The Association of American Railroads (AAR) reported weekly U.S. rail traffic, as well as volumes for December 2016 and all of 2016.
Carload traffic in December totaled 973,642 carloads, up 2.8 percent or 26,147 carloads from December 2015. U.S. railroads also originated 1,011,870 containers and trailers in December 2016, up 11.2 percent or 102,215 units from the same month last year. For December 2016, combined U.S. carload and intermodal originations were 1,985,512, up 6.9 percent or 128,362 carloads and intermodal units from December 2015.
In December 2016, 13 of the 20 carload commodity categories tracked by the AAR each month saw carload gains compared with December 2015. These included: coal, up 4.2 percent or 13,360 carloads; grain, up 10.5 percent or 8,663 carloads; and chemicals, up 3.9 percent or 4,599 carloads. Commodities that saw declines in December 2016 from December 2015 included: petroleum and petroleum products, down 17.4 percent or 8,568 carloads; crushed stone, gravel and sand, down 4.1 percent or 2,889 carloads; and miscellaneous carloads, down 5.9 percent or 1,265 carloads.
Excluding coal, carloads were up 2 percent or 12,787 carloads in December 2016 from December 2015.
Total U.S. carload traffic for 2016 was 13,096,860 carloads, down 8.2 percent or 1,169,152 carloads, while intermodal containers and trailers were 13,490,491 units, down 1.6 percent or 220,171 containers and trailers when compared to 2015. In 2016, total rail traffic volume in the United States was 26,587,351 carloads and intermodal units, down 5 percent or 1,389,323 carloads and intermodal units from the same point last year.
"Last year was challenging for freight railroads," said AAR Senior Vice President of Policy and Economics John T. Gray. "Rail carloads were down for the second consecutive year, due mainly to a weak manufacturing economy and turmoil in energy markets, while intermodal failed to set its fourth straight annual record. That said, there are signs that the economy may be gradually returning to a period of growth."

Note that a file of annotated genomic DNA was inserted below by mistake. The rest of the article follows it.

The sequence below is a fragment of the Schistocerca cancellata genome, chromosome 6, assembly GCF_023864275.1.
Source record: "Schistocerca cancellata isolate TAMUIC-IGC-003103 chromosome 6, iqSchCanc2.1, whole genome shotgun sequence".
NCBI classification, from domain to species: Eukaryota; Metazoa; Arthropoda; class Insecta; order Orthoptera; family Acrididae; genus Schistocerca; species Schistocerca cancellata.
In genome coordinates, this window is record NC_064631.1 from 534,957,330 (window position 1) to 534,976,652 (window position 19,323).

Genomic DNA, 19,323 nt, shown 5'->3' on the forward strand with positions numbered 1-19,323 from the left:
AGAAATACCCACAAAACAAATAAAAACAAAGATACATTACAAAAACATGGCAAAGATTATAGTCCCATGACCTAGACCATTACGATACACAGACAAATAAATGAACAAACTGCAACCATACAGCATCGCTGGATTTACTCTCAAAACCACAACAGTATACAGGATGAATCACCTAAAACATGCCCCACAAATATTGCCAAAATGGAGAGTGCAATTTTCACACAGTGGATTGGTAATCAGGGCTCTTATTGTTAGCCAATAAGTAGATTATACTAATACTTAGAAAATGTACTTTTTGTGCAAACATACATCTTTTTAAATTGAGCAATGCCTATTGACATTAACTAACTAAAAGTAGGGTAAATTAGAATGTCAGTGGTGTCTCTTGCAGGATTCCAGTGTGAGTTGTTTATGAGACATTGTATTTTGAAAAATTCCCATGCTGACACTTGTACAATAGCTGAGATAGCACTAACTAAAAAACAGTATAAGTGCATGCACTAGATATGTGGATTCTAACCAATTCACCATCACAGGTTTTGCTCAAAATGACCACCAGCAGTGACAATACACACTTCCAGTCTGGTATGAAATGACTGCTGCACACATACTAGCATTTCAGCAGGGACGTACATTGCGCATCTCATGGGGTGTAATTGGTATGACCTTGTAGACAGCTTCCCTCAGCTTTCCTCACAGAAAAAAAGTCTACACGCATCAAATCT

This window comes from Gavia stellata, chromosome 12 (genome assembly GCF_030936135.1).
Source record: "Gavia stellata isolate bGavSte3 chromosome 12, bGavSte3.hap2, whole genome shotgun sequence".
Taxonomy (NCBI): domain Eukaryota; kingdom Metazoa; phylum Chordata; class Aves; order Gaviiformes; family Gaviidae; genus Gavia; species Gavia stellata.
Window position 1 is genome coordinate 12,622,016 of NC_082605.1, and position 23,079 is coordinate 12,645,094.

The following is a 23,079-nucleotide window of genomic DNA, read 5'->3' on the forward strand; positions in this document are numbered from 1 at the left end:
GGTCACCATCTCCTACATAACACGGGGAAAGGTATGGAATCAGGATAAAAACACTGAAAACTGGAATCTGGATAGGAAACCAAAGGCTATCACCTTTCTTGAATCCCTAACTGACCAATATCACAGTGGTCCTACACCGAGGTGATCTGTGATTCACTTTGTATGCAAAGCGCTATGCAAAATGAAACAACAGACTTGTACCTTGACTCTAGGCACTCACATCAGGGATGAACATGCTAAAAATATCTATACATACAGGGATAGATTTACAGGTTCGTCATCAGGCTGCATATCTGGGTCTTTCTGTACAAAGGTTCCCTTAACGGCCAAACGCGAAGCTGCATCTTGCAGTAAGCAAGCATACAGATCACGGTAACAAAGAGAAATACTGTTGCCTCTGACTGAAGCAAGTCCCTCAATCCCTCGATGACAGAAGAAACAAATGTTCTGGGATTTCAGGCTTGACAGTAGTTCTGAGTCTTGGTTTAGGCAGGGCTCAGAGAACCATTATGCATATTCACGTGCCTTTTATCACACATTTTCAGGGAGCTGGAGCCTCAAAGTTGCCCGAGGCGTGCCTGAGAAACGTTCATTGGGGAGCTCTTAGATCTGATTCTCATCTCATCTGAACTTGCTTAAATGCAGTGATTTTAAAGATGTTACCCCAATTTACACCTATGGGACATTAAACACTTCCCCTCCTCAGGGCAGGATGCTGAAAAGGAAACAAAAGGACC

Week Ending December 31, 2016
Total U.S. weekly rail traffic for the week ending December 31, 2016 was 425,998 carloads and intermodal units, up 7.7 percent compared with the same week last year.
Total carloads for the week ending December 31 were 215,967 carloads, up 4 percent compared with the same week in 2015, while U.S. weekly intermodal volume was 210,031 containers and trailers, up 11.8 percent compared to 2015.
North American rail volume for the week ending December 31, 2016, on 13 reporting U.S., Canadian and Mexican railroads totaled 295,755 carloads, up 5.3 percent compared with the same week last year, and 263,659 intermodal units, up 9.9 percent compared with last year. Total combined weekly rail traffic in North America was 559,414 carloads and intermodal units, up 7.4 percent. North American rail volume for the first 52 weeks of 2016 was 34,820,886 carloads and intermodal units, down 4.5 percent compared with 2015.
Canadian railroads reported 68,387 carloads for the week, up 10.5 percent, and 46,048 intermodal units, up 8.4 percent compared with the same week in 2015. For the first 52 weeks of 2016, Canadian railroads reported cumulative rail traffic volume of 6,845,205 carloads, containers and trailers, down 3.1 percent.
Mexican railroads reported 11,401 carloads for the week, up 2.4 percent compared with the same week last year, and 7,580 intermodal units, down 20.7 percent. Cumulative volume on Mexican railroads for the first 52 weeks of 2016 was 1,388,330 carloads and intermodal containers and trailers, down 1.9 percent from the same point last year.
As previously mentioned, market shifts in the U.S. economy have led to challenges in the freight rail industry, especially as it relates to rail traffic.
Freight railroads, therefore, have outlined a series of policy recommendations designed to help preserve and enhance the industry's positive impact on the nation's economy, while allowing for continued safe, efficient and reliable freight transportation service.
"We remain focused on providing the best possible rail network for our customers and all Americans," said Edward R. Hamberger, President and CEO of the Association of American Railroads, "and as a result, the freight rail industry will advocate for a simpler and fairer tax code to enhance U.S economic development, promote growth and reduce debt. Freight railroads will also push for a sustainable funding source that provides for aggressive investment in public infrastructure."
Hamberger also addressed the industry's ongoing concern with a series of proposed regulations before the Surface Transportation Board (STB).
"The freight rail industry is capital intensive and must spend massive amounts of its money to maintain infrastructure and equipment. Current STB proposals would inhibit railroads' ability to continually invest the amount of capital needed to make the 140,000-mile network work for Americans. The Board should be cognizant of the economic impact our industry and promote regulations that enhance job growth and development," Hamberger added.